One of the mysteries of the English language finally explained.
A stack of unsolicited manuscripts that have been sent to a publishing company for consideration.
- ‘His novel was plucked from the obscurity of the slush pile by the wife of his agent Luigi Bonomi.’
- ‘The slush pile consumes a lot of resources inside a small publishing company.’
- ‘But celebrity writers such as Madonna don't do slush piles.’
- ‘Their material ended up in the slush pile.’
- ‘I feel very guilty about it, because I'm a fiction writer and I've been sending to slush piles for years.’
- ‘"Kathleen came in through the slush pile," he reveals.’
- ‘These days, you have to be very good indeed, or very lucky, to be pulled out of the mountainous slush piles on the desks of children's publishers.’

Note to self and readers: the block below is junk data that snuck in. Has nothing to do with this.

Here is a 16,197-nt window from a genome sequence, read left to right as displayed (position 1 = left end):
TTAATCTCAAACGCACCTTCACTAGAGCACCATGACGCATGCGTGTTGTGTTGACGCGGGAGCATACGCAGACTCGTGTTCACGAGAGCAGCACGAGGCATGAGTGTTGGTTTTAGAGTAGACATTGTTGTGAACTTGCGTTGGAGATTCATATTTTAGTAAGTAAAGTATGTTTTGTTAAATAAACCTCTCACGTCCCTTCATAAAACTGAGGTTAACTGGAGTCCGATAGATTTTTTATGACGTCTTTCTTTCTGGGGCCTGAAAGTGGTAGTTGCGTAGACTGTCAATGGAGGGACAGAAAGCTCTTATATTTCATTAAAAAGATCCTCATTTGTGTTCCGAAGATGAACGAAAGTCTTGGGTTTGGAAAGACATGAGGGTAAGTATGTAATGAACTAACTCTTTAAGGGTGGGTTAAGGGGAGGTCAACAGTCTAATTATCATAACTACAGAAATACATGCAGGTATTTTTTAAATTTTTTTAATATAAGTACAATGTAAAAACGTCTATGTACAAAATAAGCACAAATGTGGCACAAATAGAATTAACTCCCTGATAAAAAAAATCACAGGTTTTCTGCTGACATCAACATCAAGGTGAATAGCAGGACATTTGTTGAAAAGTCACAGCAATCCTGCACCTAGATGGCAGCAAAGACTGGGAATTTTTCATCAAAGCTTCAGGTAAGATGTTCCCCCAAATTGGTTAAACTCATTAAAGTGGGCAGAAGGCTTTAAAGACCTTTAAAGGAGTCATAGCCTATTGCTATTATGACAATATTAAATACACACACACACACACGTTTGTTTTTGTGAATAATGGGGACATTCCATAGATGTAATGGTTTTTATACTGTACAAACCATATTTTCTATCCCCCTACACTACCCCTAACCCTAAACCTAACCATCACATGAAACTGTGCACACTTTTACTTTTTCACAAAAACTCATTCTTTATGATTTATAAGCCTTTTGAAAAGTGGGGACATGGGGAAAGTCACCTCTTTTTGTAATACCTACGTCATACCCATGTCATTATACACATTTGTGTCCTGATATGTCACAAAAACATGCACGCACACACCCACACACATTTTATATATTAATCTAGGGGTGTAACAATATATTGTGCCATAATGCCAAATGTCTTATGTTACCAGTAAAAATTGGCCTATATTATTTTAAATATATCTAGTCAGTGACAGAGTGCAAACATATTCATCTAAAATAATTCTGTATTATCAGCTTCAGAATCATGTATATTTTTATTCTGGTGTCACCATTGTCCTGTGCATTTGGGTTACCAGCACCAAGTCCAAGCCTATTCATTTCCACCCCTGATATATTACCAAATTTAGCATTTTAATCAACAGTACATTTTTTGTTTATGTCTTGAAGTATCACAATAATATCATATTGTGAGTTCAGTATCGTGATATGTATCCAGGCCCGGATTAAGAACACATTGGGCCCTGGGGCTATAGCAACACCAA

- ‘One point to note is that every writer, and every novel, is at some point in someone's slush pile.’
- ‘The book is then part of the editor's slush pile.’
- ‘The term ' slush pile ' gives a clear flavour of the contempt in which unsolicited submissions are held.’
- ‘My assistant goes through the slush pile.’
- ‘His job is to work through the slush pile of unpublishable books, sending out rejection letters to disappointed would-be authors.’
- ‘Their writing seems like random samplings from the slush pile at a third-rate college newspaper.’
- ‘The authors I've found in the slush pile have all - without exception - had fantastic letters.’
- ‘But it is not compulsory to submit anything to a slush pile.’
- ‘These unsolicited submissions are known in the book trade, throughout the English-speaking world, as the slush pile.’
- ‘We've got a couple more books in the works that are from the slush pile.’
- ‘She began, as we all do, in someone's slush pile.’
- ‘I particularly recommend her piece on the slush pile.’
- ‘I also read manuscripts from the "slush pile" that came in from hopeful amateur writers everywhere.’
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